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Crit Care. 2010; 14(Suppl 1): P205.
Published online 2010 March 1. doi:  10.1186/cc8437
PMCID: PMC2934208

Useful of implementation of neurally adjusted ventilatory assist in critically ill patients

Introduction

Neurally adjusted ventilatory assist (NAVA) is a new mode of assisted mechanical ventilation that uses the signal obtained from electromyography activity of the diaphragm (EAdi) to control the mechanical ventilator that delivers assist in proportion to the patient's respiratory drive. This study evaluated the monitoring Edi on conventional mode response, during the switch to pressure support assist and during the change to NAVA: a mode of predicting weaning from ventilation.

Methods

Sixteen adult patients ventilated with SERVO-I (Maquet) on pressure control or Bivent were randomized; we placed the specialized naso/orogastric tube (Edi catheter) and watched the Edi signal. PSV was set to obtain a Vt/kg of 6 to 8 ml/kg with an active inspiration. Were studied the peak airway pressure (Paw) and breathing pattern. Were registered the Edi minimum and Edi maximum for determining PEEP and peak pressure, respectively, Vt, respiratory rate, FiO2 and blood gases serially.

Results

We observed synchrony between Edi signal and ventilator breaths in pressure control or Bivent, and when the patients have started spontaneous breaths (T signal) we move to pressure support. Low Edi minimum (0 to 1) was associated with overdistending the diaphragm and required decreasing the PEEP, contrary to high Edi minimum that was associated with higher tonic activity and dictated to raise the PEEP.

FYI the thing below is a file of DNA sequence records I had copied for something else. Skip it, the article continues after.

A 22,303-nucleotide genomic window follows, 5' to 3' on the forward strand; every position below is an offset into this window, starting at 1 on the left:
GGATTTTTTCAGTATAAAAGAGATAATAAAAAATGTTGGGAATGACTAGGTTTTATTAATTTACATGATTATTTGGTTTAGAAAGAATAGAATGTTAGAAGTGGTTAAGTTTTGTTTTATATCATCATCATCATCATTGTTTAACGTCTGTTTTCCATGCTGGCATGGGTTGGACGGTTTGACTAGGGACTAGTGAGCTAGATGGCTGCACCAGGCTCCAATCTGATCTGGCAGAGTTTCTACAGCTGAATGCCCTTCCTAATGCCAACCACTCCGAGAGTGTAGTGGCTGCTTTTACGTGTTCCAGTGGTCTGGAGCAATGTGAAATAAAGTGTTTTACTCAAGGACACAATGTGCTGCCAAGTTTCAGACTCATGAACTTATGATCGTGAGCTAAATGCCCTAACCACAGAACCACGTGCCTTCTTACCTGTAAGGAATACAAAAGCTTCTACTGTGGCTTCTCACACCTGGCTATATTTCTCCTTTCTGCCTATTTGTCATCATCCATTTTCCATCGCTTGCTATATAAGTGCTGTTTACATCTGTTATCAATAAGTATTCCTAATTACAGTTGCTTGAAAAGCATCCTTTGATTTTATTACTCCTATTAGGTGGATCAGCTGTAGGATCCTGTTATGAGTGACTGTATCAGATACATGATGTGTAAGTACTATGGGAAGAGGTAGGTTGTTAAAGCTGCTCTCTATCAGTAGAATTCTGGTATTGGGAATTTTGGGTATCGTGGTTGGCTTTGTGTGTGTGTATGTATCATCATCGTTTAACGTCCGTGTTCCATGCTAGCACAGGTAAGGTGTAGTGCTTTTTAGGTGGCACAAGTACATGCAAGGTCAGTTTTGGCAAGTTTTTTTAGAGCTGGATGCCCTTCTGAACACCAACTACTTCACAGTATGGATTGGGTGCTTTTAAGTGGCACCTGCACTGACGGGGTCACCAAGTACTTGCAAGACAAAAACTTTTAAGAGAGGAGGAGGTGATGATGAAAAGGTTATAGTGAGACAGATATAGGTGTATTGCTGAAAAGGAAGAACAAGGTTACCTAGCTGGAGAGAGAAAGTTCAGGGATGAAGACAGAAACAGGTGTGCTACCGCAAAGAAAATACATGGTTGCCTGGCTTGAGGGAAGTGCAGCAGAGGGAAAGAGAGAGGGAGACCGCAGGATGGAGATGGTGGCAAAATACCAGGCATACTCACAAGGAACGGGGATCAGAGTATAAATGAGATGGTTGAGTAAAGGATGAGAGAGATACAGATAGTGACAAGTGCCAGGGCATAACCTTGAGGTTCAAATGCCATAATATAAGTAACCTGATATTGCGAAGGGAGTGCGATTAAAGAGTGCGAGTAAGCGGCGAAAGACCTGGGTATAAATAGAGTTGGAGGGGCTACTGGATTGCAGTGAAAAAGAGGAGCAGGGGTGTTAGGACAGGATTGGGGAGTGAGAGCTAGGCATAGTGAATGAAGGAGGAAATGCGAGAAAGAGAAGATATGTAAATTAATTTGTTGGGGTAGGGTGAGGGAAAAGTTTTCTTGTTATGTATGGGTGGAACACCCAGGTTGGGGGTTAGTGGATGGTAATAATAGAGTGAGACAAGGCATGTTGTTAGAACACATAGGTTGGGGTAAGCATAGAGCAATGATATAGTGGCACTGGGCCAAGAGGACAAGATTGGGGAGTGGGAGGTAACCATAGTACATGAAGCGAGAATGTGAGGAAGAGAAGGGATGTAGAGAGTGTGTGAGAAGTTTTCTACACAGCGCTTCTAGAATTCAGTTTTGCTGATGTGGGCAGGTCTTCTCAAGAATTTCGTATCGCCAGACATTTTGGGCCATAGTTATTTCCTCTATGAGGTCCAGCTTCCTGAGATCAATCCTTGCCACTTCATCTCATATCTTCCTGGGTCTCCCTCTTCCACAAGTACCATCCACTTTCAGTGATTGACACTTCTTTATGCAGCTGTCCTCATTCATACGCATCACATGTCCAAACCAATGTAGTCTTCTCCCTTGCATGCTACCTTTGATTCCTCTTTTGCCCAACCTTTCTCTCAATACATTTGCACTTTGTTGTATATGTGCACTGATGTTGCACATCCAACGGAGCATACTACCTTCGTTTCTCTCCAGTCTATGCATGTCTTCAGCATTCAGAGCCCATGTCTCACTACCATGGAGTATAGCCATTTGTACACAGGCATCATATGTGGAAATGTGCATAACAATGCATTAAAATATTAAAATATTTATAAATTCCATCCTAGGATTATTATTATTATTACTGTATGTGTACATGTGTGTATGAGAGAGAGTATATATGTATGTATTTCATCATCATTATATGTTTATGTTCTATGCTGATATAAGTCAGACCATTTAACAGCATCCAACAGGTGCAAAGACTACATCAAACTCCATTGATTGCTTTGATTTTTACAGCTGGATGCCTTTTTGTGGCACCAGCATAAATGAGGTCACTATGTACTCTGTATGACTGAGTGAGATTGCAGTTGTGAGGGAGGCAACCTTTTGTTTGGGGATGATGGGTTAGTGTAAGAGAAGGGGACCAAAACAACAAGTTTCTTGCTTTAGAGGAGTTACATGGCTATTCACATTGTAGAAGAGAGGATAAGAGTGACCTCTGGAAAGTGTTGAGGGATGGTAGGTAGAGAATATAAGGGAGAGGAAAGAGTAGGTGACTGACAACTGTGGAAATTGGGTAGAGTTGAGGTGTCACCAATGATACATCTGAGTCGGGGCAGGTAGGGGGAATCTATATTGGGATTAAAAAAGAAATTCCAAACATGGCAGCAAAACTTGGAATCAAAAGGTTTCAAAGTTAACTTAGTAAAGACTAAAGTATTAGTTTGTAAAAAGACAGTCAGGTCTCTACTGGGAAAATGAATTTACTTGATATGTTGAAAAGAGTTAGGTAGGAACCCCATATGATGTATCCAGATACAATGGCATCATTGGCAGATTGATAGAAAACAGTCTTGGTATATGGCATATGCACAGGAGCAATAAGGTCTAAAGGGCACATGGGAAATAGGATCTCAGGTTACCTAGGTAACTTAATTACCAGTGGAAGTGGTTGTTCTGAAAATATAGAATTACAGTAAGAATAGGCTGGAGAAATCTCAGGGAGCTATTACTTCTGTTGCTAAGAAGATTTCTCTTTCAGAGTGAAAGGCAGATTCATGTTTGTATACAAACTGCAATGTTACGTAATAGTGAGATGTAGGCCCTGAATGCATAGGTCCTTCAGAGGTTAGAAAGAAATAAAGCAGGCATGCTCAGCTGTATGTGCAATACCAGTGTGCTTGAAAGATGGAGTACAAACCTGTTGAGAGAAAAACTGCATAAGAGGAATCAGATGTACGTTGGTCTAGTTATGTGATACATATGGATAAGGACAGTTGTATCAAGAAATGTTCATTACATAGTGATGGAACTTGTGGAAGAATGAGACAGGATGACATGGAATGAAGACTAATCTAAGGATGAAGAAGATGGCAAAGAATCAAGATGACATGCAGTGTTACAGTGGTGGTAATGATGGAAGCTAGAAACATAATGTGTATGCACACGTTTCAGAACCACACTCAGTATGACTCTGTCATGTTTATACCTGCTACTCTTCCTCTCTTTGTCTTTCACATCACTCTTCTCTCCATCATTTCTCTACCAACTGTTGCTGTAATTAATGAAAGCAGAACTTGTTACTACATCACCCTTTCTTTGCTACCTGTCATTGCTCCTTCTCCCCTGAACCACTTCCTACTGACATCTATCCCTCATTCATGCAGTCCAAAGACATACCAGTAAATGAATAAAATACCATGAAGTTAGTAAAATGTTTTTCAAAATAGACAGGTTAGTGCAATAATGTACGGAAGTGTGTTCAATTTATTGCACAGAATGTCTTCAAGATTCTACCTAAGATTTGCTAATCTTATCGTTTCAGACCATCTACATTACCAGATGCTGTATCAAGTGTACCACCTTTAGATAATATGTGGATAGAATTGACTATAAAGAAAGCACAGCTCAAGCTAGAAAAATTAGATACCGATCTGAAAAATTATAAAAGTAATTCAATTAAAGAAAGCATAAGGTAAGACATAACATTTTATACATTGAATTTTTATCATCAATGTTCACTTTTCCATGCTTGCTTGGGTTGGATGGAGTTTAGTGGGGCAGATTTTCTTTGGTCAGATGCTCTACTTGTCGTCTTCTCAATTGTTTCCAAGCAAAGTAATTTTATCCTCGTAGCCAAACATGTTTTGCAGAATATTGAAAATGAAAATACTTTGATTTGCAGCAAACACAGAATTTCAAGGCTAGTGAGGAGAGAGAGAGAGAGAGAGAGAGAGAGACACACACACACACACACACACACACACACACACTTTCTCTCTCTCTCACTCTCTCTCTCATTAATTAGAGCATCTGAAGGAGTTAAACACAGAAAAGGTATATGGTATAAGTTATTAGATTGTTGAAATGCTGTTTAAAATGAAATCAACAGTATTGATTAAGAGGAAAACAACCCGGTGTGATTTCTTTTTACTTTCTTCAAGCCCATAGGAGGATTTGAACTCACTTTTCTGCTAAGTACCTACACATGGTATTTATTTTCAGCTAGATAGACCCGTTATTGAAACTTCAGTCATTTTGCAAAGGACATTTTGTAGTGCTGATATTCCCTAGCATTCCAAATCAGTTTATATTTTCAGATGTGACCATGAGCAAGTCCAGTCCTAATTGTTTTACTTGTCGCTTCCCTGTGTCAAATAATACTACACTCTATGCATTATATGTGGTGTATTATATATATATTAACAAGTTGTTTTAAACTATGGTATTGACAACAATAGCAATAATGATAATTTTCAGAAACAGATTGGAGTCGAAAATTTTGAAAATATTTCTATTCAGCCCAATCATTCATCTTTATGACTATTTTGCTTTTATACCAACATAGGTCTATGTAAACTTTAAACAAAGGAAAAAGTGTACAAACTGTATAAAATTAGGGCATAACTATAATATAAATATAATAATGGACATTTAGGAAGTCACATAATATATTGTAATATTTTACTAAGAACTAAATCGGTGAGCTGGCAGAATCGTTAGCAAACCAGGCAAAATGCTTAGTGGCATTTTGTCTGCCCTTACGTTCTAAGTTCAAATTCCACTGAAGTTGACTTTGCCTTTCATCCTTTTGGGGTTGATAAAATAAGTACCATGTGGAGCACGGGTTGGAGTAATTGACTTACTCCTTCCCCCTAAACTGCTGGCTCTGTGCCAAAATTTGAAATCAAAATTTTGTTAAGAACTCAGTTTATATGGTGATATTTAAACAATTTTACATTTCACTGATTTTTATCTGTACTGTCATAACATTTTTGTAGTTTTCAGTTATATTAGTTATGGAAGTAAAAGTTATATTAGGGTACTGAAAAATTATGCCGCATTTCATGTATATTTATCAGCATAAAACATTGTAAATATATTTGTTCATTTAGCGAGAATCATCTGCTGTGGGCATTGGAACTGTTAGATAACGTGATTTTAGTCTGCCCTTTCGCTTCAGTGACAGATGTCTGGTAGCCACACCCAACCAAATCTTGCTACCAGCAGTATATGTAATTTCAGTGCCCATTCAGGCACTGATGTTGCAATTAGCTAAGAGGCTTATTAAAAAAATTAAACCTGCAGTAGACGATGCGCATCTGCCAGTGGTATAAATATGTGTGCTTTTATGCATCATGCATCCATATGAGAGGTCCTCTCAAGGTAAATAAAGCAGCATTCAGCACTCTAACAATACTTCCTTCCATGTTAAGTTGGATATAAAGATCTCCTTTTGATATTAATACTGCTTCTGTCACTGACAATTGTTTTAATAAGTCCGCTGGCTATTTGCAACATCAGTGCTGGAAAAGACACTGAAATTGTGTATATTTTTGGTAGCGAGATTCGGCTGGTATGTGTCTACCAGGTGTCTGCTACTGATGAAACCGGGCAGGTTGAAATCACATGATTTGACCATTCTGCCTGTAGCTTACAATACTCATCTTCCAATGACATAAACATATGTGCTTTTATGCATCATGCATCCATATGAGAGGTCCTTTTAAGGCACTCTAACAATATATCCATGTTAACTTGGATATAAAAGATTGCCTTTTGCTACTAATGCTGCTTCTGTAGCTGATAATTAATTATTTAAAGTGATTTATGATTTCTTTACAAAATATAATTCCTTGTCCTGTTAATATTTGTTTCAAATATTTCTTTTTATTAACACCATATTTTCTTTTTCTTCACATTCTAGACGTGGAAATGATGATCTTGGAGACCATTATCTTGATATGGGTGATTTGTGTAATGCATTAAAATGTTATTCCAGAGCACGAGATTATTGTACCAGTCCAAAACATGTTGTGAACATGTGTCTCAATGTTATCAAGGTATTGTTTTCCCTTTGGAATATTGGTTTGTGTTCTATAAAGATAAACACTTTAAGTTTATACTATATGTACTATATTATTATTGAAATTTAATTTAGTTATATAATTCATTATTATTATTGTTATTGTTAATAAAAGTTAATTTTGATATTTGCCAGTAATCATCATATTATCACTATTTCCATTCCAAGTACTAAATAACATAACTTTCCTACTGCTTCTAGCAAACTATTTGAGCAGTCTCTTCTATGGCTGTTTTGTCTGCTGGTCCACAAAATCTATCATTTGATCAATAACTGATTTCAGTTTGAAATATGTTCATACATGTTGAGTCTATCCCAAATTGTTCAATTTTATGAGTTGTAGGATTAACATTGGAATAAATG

During NAVA, the pressure delivered was proportional to the Edi. The NAVA level was continuously readjusted in proportion to the predicted inspiratory effort from the Edi signal. At the highest assist level, we found lower Vt/kg (6.1 ± 3 ml/kg vs 8.1 ± 1.8, P < 0.001), and higher breathing frequency (19 ± 6.9 vs 11 ± 7, P < 0.001) and peak EAdi (11.8 ± 8.5 vs 8.1 ± 7.7, P < 0.002) in NAVA than in PSV.

Conclusions

The asynchrony during mechanical ventilation increases the cost of care, length of days on mechanical ventilation, and other morbidities associated with increased ICU stay. The Edi monitoring helps to understand other modes of ventilation and has been a great tool to decide the timing of a switch to NAVA and predict an early weaning. Systematically increasing the NAVA level reduces the respiratory drive, unloads respiratory muscles, and offers a method to determine an assist level that results in sustained unloading, low Vt, and stable respiratory function when implemented for 3 hours. NAVA gives us the opportunity to augment these patients' own drive to breathe enough to recover more quickly.

References


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